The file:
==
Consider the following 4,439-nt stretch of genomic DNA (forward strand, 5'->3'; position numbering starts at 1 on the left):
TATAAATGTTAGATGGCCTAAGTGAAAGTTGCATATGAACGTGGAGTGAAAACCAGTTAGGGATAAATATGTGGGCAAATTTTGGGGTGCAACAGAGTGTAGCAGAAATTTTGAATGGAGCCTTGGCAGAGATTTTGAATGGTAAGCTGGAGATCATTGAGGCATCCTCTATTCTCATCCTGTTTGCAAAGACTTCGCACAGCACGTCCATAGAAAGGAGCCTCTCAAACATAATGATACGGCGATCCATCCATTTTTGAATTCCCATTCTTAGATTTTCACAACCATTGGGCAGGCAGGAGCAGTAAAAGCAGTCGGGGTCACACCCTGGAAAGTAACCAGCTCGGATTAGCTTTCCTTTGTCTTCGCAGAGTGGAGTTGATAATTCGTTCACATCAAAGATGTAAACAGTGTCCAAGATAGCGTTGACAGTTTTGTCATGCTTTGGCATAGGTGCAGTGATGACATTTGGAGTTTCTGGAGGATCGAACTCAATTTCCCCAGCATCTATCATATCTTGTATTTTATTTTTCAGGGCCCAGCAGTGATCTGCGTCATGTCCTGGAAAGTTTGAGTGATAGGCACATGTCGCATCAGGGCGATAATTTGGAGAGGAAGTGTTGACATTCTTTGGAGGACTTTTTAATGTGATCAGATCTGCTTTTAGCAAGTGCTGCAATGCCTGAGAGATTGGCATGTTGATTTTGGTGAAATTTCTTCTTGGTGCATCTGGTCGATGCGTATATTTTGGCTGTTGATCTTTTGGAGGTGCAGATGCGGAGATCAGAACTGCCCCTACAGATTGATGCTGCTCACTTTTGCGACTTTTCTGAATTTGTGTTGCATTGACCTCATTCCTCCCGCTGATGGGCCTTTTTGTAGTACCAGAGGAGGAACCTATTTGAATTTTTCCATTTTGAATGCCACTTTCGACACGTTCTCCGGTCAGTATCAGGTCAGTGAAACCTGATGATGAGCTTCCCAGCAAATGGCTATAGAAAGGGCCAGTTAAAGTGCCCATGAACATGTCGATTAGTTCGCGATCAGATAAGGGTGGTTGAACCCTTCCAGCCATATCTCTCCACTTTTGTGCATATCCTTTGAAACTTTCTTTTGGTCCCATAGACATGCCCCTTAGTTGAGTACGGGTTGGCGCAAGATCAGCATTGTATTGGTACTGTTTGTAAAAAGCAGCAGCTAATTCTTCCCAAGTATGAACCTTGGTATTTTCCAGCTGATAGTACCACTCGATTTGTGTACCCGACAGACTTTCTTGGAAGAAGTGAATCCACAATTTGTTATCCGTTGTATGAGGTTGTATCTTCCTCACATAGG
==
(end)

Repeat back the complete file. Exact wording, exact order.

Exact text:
Consider the following 4,439-nt stretch of genomic DNA (forward strand, 5'->3'; position numbering starts at 1 on the left):
TATAAATGTTAGATGGCCTAAGTGAAAGTTGCATATGAACGTGGAGTGAAAACCAGTTAGGGATAAATATGTGGGCAAATTTTGGGGTGCAACAGAGTGTAGCAGAAATTTTGAATGGAGCCTTGGCAGAGATTTTGAATGGTAAGCTGGAGATCATTGAGGCATCCTCTATTCTCATCCTGTTTGCAAAGACTTCGCACAGCACGTCCATAGAAAGGAGCCTCTCAAACATAATGATACGGCGATCCATCCATTTTTGAATTCCCATTCTTAGATTTTCACAACCATTGGGCAGGCAGGAGCAGTAAAAGCAGTCGGGGTCACACCCTGGAAAGTAACCAGCTCGGATTAGCTTTCCTTTGTCTTCGCAGAGTGGAGTTGATAATTCGTTCACATCAAAGATGTAAACAGTGTCCAAGATAGCGTTGACAGTTTTGTCATGCTTTGGCATAGGTGCAGTGATGACATTTGGAGTTTCTGGAGGATCGAACTCAATTTCCCCAGCATCTATCATATCTTGTATTTTATTTTTCAGGGCCCAGCAGTGATCTGCGTCATGTCCTGGAAAGTTTGAGTGATAGGCACATGTCGCATCAGGGCGATAATTTGGAGAGGAAGTGTTGACATTCTTTGGAGGACTTTTTAATGTGATCAGATCTGCTTTTAGCAAGTGCTGCAATGCCTGAGAGATTGGCATGTTGATTTTGGTGAAATTTCTTCTTGGTGCATCTGGTCGATGCGTATATTTTGGCTGTTGATCTTTTGGAGGTGCAGATGCGGAGATCAGAACTGCCCCTACAGATTGATGCTGCTCACTTTTGCGACTTTTCTGAATTTGTGTTGCATTGACCTCATTCCTCCCGCTGATGGGCCTTTTTGTAGTACCAGAGGAGGAACCTATTTGAATTTTTCCATTTTGAATGCCACTTTCGACACGTTCTCCGGTCAGTATCAGGTCAGTGAAACCTGATGATGAGCTTCCCAGCAAATGGCTATAGAAAGGGCCAGTTAAAGTGCCCATGAACATGTCGATTAGTTCGCGATCAGATAAGGGTGGTTGAACCCTTCCAGCCATATCTCTCCACTTTTGTGCATATCCTTTGAAACTTTCTTTTGGTCCCATAGACATGCCCCTTAGTTGAGTACGGGTTGGCGCAAGATCAGCATTGTATTGGTACTGTTTGTAAAAAGCAGCAGCTAATTCTTCCCAAGTATGAACCTTGGTATTTTCCAGCTGATAGTACCACTCGATTTGTGTACCCGACAGACTTTCTTGGAAGAAGTGAATCCACAATTTGTTATCCGTTGTATGAGGTTGTATCTTCCTCACATAGG